Andrew Cuomo Accuses NY Gov Rival Carl Paladino Of Being Homophobic , “Carl Paladino is simply expressing his views that he holds in his heart as a Catholic,” campaign manager Michael R. Caputo told the paper. “Carl Paladino is not homophobic, and neither is the Catholic Church.”
The New York Post reports that a family's uncared-for painting could really be a lost piece by Michelangelo:
But to the upstate family on whose living-room wall it hung for years, it was just "The Mike."
When the kids knocked the painting off its perch with an errant tennis ball sometime in the mid-1970s, the Kober clan wrapped it up and tucked it away behind the sofa.
There it remained for 27 years, until Air Force Lt. Col. Martin Kober retired in 2003 and had some time on his hands. His father gave him a task -- research the family lore that the painting was really a Michelangelo.
“A crème puff is very basic, and you have to dress it up, but not to be different from what it is.”
In the wide world of cooking reality shows on television, and food movies in general, “The Kings of Pastry” is a small but mighty contribution.
This 85-minute documentary film by D.A. Pennebaker and Chris Hegedus is a first-time inside look at a competition between professionals, Meillerus Ouvrieres de France.
In this case, the competition is to find the best pastry craftsmen of France. Previous winners are known by the prized “tricolores” red, white, and blue collar on their chef garb and judges come from this elite group and other renowned chefs.
The film follows pastry chef finalists Jacquy Pfeiffer (co-founder of Chicago’s French Pastry School), Regis Lazard, and Philippe Rigollot (from Maison Pic, France’s only three start restaurant owned by a woman).
Despite the title of the film and the fact that women chefs do not figure in this particular competition held every four years, one imagines that there must be some great female pastry chefs in France.
By JOHN L. ALLEN JR.
tIn broad strokes, one Synod of Bishops in Rome is pretty much like another one – the same procedures, the same structures, often the same faces and same issues. Yet there are several features which make the Oct. 10-24 Synod for the Middle East unique, which were highlighted this morning by Archbishop Nikola Eterovi?, a Croat who heads the Vatican department for synods of bishops, in a briefing for reporters.
|Read NCR's full coverage of the Synod of Bishops for the Middle East: Index of stories from the Synod.|
tFor one thing, this is clearly a synod ad orientem, meaning directed to the East. Of the 185 bishops taking part (out of a total of some 270 participants), 140 come from the 22 Eastern Catholic churches in union with Rome, meaning that just 45 represent the Latin Rite. In most synods, the bishops and other participants from the East are almost a footnote – this time around, they’re the main act.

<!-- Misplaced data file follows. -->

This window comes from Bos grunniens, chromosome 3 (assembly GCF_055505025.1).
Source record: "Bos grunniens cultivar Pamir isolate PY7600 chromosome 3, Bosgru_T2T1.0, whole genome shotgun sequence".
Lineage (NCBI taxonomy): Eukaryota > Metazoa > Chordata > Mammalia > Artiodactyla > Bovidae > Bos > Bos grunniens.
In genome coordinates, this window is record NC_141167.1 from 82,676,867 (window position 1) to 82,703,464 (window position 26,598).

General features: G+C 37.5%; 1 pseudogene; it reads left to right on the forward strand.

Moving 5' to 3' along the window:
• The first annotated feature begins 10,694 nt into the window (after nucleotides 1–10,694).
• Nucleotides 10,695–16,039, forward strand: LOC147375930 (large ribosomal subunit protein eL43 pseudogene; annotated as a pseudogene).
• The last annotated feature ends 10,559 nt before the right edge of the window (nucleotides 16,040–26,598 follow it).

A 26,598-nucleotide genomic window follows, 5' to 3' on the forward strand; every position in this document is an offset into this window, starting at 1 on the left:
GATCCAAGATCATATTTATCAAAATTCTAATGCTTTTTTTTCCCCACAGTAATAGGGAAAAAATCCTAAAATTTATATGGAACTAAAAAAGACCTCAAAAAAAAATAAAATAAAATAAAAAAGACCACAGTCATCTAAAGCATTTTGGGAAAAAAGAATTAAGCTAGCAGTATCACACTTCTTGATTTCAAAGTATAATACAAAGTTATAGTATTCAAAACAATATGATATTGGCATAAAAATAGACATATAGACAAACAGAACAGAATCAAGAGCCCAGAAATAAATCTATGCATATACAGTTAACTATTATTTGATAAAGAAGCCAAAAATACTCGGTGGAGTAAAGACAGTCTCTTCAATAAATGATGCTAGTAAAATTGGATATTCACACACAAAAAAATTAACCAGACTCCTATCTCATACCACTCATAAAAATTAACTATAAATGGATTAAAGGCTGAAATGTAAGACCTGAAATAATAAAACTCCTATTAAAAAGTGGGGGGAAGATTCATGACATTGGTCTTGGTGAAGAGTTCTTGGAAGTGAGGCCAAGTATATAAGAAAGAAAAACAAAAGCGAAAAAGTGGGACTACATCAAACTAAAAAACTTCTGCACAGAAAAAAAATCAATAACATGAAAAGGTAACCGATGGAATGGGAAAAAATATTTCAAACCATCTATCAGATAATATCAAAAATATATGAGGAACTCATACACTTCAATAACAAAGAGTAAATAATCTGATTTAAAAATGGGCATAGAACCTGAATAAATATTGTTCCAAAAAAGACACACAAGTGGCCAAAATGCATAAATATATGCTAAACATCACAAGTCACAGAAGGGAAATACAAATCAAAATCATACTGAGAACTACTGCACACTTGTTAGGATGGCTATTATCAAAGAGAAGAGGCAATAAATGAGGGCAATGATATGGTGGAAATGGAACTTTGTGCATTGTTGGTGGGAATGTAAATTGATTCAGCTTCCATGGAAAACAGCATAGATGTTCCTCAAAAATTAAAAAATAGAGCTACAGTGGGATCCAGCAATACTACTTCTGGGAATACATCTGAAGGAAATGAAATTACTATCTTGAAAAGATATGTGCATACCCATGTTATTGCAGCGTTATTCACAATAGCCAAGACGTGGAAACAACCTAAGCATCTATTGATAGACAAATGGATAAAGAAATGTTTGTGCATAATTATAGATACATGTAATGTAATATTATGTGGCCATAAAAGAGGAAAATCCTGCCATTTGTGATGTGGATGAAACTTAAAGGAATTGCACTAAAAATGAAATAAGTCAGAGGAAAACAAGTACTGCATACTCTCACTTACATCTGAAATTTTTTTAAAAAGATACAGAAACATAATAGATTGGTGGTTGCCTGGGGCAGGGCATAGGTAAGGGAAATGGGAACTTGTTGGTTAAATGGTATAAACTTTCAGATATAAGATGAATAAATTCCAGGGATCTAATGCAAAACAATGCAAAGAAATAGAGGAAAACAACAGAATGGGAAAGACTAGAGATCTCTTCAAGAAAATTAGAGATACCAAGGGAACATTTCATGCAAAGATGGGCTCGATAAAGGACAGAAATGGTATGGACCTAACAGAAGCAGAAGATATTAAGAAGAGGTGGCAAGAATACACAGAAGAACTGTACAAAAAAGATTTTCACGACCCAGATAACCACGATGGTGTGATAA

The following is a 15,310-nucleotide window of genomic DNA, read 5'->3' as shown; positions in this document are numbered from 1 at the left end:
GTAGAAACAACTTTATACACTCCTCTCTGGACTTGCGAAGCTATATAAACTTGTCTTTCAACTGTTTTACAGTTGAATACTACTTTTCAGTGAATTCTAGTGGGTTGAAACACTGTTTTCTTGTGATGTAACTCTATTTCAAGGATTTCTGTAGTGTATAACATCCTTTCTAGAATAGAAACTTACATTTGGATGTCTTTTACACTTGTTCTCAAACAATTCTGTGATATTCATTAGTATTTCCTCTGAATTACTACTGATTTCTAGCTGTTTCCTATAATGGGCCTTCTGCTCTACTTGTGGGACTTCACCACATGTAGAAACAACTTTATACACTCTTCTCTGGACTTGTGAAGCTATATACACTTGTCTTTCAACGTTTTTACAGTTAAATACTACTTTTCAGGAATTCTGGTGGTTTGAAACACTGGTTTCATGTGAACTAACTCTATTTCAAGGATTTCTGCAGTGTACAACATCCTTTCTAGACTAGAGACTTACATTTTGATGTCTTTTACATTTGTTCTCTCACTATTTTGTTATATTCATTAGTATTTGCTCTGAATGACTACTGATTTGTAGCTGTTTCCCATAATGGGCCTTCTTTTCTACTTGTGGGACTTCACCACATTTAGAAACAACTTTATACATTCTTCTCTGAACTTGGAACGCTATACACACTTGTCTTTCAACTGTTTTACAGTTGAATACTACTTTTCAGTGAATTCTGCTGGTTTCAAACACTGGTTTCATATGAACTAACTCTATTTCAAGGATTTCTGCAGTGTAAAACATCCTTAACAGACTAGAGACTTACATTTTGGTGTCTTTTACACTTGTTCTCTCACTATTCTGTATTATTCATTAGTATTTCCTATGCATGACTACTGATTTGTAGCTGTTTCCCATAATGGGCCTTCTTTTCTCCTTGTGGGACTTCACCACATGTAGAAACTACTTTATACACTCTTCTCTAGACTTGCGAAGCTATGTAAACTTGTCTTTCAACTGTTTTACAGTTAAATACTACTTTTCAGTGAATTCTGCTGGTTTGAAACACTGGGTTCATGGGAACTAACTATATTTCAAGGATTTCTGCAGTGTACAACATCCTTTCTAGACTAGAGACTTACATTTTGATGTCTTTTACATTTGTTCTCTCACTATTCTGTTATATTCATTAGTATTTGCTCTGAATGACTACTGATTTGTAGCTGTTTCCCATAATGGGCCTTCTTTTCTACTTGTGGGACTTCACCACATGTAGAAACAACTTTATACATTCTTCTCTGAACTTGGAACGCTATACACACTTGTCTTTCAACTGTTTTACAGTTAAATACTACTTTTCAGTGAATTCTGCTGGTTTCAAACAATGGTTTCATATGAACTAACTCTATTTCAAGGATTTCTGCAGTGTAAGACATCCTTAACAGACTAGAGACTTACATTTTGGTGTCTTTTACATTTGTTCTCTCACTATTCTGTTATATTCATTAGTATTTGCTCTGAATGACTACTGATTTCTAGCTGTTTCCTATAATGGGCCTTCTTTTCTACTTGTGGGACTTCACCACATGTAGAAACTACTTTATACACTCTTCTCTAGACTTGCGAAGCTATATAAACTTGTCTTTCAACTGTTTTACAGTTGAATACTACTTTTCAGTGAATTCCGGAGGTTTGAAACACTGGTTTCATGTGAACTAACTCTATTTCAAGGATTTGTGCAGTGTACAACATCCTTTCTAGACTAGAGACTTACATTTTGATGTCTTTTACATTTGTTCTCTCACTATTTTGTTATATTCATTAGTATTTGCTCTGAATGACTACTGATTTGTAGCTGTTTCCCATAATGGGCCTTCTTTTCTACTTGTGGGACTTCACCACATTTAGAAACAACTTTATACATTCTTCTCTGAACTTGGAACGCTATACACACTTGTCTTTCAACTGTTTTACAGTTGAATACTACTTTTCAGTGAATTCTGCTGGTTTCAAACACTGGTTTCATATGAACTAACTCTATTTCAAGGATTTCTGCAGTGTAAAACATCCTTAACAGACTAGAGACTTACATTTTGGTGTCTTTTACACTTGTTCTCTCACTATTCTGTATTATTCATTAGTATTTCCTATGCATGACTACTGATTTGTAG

Just received this press release from the Cleveland group, Endangered Catholics
The parishes closed by Bishop Richard G. Lennon of the Cleveland Diocese will unite in prayer in order to honor Our Lady of the Rosary on Thursday, October 7th at St. John the Evangelist Cathedral at 5:10 PM Mass, followed by a Luminary Service at various appealing parishes at approximately 6:30 PM signifying their hopefulness, their faith and continued petition.
Many of the parishes have been asking the Blessed Mother for her intervention in having the mandates of Bishop Lennon of closures reversed. Vatican appeals are currently at the Congregation for the Clergy which has extended their decision until November 30th.
With the midterm elections fast approaching, this week’s "Interfaith Voices" features Damon Linker, who has written a fascinating new book called The Religious Test: Why We Must Question the Beliefs of Our Leaders.
His thesis is simple. With more and more candidates and office holders filtering their policy preferences through the lens of their religious beliefs, it is no longer off base to question candidates’ views of the divine.
This is yet another election year that belongs to "the angry voter." But angry about what? Research highlighted in the New York Times says it's not unemployment or the deficit -- the real frustration comes from the kind of society we've grown into and are leaving to our kids.
In his Times online column, political reporter Matt Bai cited this startling fact: if the Republicans take-over Congress in the November elections, it will mark the third consecutive presidency in which control of Congress has flipped -- a first in this country's already volatile political history.
I just received an e-mail from Sr. Maxine Kollasch. Maxine and Sr. Julie Vieira, both Immaculate Heart of Mary sisters from Monroe, Mich., are the driving forces behind the web site, aNunsLife.org.
They do a lot of things on aNunsLife.org: a blog, podcasts, a vocations discussion board, a 24/7 chat room and more.
A recent initiative is a live audio broadcast called "In Good Faith," which features guests who are nationally known for their ministries and discuss spirituality, religious life and discernment.
The show airs on the first Thursday of the month at 8 p.m. EST.
In two key personnel moves announced today, Pope Benedict XVI has turned to veteran Vatican insiders, naming Archbishops Mauro Piacenza, a 66-year-old Italian, as the new Prefect of the Congregation for Clergy, and Robert Sarah of Guinea, 65, as the new President of the Pontifical Council “Cor Unum.”